The Paris Court of Appeals decided Wednesday in favor of transferring Felicien Kabuga to Arusha, Tanzania for trial over his role in the 1994 Rwandan genocide.   

Kabuga will be handed over to the International Mechanism, a UN body responsible for trying Rwandans indicted by the International Criminal Tribunal for Rwanda (ICTR) in the Rwandan civil war.   

Kabuga was arrested on May 16 in Asnieres-sur-Seine in the Hautes-de-Seine department outside of Paris. A fugitive on the run for 26 years who had adopted a false identity, the 84-year-old is known as the financier of the Rwandan genocide. An arrest warrant had been issued in his name by the Mechanism with a $5 million reward.  

The mass slaughter of rebel Tutsi and Hutu forces by the Rwandan government, known as the Rwandan genocide, spawned a civil war during the spring and summer of 1994 that killed between 500,000 and one million people.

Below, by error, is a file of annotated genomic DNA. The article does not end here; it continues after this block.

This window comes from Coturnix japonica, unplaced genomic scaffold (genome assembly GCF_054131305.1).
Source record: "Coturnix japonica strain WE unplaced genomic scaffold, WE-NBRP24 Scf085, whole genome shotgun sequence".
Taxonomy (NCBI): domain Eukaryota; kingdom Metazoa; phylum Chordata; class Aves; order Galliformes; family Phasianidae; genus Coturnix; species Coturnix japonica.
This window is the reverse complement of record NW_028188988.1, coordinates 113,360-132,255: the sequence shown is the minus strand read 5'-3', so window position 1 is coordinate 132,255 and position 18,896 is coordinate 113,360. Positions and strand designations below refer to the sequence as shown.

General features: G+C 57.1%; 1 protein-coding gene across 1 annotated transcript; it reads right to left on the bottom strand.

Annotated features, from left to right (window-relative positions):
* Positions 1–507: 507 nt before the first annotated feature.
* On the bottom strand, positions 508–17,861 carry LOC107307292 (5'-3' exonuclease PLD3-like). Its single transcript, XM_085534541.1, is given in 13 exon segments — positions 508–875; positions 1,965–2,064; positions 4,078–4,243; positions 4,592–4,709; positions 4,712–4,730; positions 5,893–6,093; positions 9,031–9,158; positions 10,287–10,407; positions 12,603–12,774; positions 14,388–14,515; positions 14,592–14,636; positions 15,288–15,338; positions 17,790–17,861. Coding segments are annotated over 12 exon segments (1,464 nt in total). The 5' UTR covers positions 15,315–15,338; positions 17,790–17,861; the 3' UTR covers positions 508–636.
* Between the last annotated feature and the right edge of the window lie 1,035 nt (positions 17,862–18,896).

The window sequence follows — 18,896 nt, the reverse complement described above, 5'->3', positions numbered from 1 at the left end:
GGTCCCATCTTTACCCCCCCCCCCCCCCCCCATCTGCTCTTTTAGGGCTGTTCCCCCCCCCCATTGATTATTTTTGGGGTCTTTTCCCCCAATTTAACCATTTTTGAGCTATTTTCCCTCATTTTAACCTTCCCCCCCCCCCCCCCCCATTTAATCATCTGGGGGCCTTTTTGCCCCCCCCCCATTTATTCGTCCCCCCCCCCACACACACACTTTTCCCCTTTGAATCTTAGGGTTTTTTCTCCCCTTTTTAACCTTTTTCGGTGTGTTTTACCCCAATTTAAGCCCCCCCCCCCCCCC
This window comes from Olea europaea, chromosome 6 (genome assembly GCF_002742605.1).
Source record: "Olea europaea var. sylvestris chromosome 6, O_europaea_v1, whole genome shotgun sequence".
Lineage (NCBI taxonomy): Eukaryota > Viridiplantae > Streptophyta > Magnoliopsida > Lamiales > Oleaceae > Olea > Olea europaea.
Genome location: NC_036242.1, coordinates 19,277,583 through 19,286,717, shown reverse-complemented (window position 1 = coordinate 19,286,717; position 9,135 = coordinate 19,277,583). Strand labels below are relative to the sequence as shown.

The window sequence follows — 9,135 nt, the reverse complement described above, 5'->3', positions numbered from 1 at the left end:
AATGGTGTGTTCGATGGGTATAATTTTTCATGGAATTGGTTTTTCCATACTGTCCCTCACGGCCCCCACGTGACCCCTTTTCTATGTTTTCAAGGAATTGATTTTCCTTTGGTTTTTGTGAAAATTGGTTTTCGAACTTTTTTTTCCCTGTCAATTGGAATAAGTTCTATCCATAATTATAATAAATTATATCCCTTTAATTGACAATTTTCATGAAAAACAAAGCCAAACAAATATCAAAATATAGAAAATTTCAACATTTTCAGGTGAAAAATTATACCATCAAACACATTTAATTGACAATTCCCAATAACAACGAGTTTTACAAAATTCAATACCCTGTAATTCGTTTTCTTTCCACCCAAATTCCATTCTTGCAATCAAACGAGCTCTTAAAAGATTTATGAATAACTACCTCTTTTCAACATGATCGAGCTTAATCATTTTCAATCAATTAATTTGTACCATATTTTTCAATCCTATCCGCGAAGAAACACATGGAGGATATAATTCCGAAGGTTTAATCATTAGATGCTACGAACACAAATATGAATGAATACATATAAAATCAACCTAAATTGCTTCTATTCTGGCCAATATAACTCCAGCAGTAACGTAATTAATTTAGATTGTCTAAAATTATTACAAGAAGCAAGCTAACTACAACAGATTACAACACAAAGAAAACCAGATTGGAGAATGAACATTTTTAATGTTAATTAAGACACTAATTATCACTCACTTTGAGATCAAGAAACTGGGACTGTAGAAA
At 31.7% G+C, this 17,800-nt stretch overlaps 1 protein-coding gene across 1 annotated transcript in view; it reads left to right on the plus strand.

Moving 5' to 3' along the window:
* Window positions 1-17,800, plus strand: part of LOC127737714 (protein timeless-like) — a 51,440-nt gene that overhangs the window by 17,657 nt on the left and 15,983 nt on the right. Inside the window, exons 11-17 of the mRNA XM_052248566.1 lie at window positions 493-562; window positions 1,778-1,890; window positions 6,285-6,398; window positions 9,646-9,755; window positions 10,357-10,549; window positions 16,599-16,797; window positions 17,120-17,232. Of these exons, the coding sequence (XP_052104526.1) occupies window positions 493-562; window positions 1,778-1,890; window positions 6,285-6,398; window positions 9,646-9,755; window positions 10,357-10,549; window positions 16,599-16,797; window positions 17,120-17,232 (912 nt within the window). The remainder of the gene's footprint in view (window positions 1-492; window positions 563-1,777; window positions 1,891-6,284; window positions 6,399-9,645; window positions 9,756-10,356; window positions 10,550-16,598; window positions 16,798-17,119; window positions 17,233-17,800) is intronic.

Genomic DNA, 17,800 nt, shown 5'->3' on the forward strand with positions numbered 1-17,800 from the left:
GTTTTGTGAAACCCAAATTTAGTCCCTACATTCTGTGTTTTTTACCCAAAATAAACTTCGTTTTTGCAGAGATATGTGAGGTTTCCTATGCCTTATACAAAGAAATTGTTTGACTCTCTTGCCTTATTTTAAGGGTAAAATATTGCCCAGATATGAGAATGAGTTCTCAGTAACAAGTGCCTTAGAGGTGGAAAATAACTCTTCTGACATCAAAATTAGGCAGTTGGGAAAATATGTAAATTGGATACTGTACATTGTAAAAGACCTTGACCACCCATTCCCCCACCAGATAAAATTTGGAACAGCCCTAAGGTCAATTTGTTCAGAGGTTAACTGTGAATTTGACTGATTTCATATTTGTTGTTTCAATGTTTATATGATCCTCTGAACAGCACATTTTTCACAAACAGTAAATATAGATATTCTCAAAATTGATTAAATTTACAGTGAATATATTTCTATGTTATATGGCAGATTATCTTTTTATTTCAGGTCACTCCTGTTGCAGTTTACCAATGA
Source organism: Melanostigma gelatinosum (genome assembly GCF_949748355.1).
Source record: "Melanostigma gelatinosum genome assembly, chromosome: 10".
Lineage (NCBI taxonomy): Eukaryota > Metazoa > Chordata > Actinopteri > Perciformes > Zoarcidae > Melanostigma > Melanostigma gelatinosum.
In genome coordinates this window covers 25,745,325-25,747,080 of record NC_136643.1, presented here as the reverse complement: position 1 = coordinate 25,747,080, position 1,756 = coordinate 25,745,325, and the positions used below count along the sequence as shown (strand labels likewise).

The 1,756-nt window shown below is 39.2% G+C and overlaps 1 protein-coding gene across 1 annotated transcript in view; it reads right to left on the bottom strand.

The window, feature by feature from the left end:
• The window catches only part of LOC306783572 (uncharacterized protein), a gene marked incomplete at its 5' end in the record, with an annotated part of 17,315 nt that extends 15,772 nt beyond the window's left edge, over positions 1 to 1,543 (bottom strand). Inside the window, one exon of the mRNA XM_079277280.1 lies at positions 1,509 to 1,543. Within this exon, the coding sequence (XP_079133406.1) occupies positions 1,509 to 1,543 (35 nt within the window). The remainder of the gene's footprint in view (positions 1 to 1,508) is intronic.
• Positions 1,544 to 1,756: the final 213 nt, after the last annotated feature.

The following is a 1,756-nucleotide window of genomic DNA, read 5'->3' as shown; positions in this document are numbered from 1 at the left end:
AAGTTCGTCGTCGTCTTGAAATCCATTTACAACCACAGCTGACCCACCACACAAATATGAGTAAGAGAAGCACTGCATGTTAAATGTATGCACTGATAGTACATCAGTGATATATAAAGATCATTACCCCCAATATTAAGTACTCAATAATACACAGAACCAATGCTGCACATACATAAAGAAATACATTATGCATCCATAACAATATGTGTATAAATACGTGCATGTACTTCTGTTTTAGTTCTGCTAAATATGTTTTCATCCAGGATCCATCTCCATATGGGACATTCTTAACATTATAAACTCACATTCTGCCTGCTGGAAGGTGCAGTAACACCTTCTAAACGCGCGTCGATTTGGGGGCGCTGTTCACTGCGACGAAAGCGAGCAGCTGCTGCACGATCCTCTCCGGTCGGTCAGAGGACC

Kabuga had been indicted by a tribunal in 1997 on seven separate counts, one of which was genocide.  

The ICTR, which took over the duties of the UN’s International Criminal Tribunal for Rwanda when it closed in 2015, is based in The Hague but has a branch in Arusha.  

Laurent Bayon, one of Kabuga’s lawyers, had asked the prosecutors of the Mechanism in a June 2 letter to excuse themselves from the case and leave it to French jurisdiction. The attorneys for the accused are now able to appeal to the Court of Cassation, and the judges have two months to confirm.  

Kabuga will need to be transferred within 30 days to Arusha for trial.  

If the coronavirus pandemic prohibits Kabuga’s travel, he can then be tried in The Hague, The Netherlands.

Kabuga had expressed his preference for trial in France. His attorneys made the claim that their client’s ill health and advanced age would have prohibited his being moved to another country.

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